Implementing a new School Management System may seem like a daunting task, but it doesn’t need to be.
We spoke to Kate Damant, from The Alpha School System about the implementation process and what she has learnt from her 15 years of onboarding schools.
Finding the right Project Manager is key!
A school’s Project Manager can make or break an implementation.
“It’s important to consider the experience, knowledge, and availability that this role requires,” says Kate.
Some critical factors include a thorough understanding of:
- The current system, the data that resides in it and user pain points.
- Internal workings of the school and procedures across multiple departments.
- Key stakeholders around the school and who needs to be consulted for what.
- The school’s larger business goals.
Bring people with you, do not drag them
Replacement of such a critical system can cause a certain level of anxiety and a negative knock-on effect when it comes time to start training and using the new system, therefore the Project Manager needs to be responsible for change communication and inclusivity.
“We recommend introducing all staff to the new system early on through product demonstrations and speaking with each functional area to include them in the configuration and migration of data for their area.”
“Keeping everyone informed throughout the process will make the transition easier and increase user acceptance,” explains Kate.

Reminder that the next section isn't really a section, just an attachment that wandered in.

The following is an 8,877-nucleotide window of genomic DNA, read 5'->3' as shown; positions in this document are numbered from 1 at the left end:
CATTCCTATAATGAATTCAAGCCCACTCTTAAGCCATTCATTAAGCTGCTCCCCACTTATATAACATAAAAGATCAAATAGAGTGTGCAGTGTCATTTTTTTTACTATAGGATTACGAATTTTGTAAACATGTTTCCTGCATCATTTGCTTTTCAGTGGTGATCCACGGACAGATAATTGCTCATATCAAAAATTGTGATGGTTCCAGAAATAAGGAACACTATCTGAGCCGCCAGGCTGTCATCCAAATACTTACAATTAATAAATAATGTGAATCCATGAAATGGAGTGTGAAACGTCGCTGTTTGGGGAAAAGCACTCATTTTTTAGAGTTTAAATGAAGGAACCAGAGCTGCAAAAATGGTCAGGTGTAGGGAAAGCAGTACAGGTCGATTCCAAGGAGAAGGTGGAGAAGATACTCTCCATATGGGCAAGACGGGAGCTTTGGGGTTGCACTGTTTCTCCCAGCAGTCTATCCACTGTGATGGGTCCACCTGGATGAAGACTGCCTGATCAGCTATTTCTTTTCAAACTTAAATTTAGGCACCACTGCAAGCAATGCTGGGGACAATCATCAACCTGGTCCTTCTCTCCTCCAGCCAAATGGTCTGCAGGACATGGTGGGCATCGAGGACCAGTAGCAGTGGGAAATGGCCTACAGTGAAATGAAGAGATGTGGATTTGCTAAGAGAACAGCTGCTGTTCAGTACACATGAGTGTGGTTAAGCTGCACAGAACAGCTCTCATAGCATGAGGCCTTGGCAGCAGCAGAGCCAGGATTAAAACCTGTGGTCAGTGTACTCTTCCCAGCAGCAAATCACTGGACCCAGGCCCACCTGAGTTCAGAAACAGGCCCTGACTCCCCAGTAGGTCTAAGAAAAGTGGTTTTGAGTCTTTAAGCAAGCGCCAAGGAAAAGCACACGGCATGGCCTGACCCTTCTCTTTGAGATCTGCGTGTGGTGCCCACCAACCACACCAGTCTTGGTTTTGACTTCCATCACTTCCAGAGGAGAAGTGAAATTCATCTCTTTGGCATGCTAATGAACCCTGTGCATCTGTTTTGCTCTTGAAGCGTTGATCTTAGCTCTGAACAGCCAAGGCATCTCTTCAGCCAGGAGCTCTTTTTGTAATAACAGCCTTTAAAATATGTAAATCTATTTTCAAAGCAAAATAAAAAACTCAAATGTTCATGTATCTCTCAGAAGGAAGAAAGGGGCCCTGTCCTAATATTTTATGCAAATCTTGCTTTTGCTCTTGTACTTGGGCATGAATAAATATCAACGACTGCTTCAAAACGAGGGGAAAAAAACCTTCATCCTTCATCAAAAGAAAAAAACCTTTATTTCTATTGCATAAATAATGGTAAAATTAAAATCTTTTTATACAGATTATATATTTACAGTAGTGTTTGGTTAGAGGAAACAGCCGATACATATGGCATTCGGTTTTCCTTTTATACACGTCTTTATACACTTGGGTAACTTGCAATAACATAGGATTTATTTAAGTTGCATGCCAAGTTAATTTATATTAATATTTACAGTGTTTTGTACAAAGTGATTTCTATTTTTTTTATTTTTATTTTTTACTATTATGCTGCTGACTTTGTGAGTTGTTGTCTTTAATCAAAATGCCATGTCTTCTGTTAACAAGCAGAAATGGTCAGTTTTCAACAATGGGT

Focus on the bare necessities
Throughout the implementation, it is important to focus on what the school needs to be operational on day one and then bring in the other functions later.
“It is unlikely that Parent Teacher Interviews will be run in the first week of operation. Trying to bite off too much can create delays and cause retention issues during training,” warns Kate.
Don’t create more work for yourself
If you’re considering a parallel rollout, where the school operates the old and the new system at the same time - don’t.
“While it may seem like a good way to ease into things, running two systems simultaneously doubles the workload for your staff, putting undue stress and time constraints on them. This inevitably leads to tasks being completed in one system and not the other, and data integrity issues that can be impossible to wind back,” says Kate.
“They will also associate the new system with extra work and therefore become more reluctant to change – despite the benefits of your investment.”
Review and reflect
Finally, make sure that you formally close your project.
A good post project review will help you understand how you went, where you struggled, identify departments that are not fully on board or may require an extra hand, and highlight tasks that did not get completed and are still outstanding.
“Moving forward, consider conducting regular internal or external audits every two to three years. This will ensure the functionality you currently have implemented is being properly utilised and helps highlight features not currently in use,” concludes Kate.
Although the project may seem like a daunting thought, it also represents an exciting opportunity for your school and a chance to bring a breath of fresh air into current processes. Take your time, do your due diligence, and make sure that your implementation is well mapped out.
For a comprehensive guide to implementation, download the free eBook.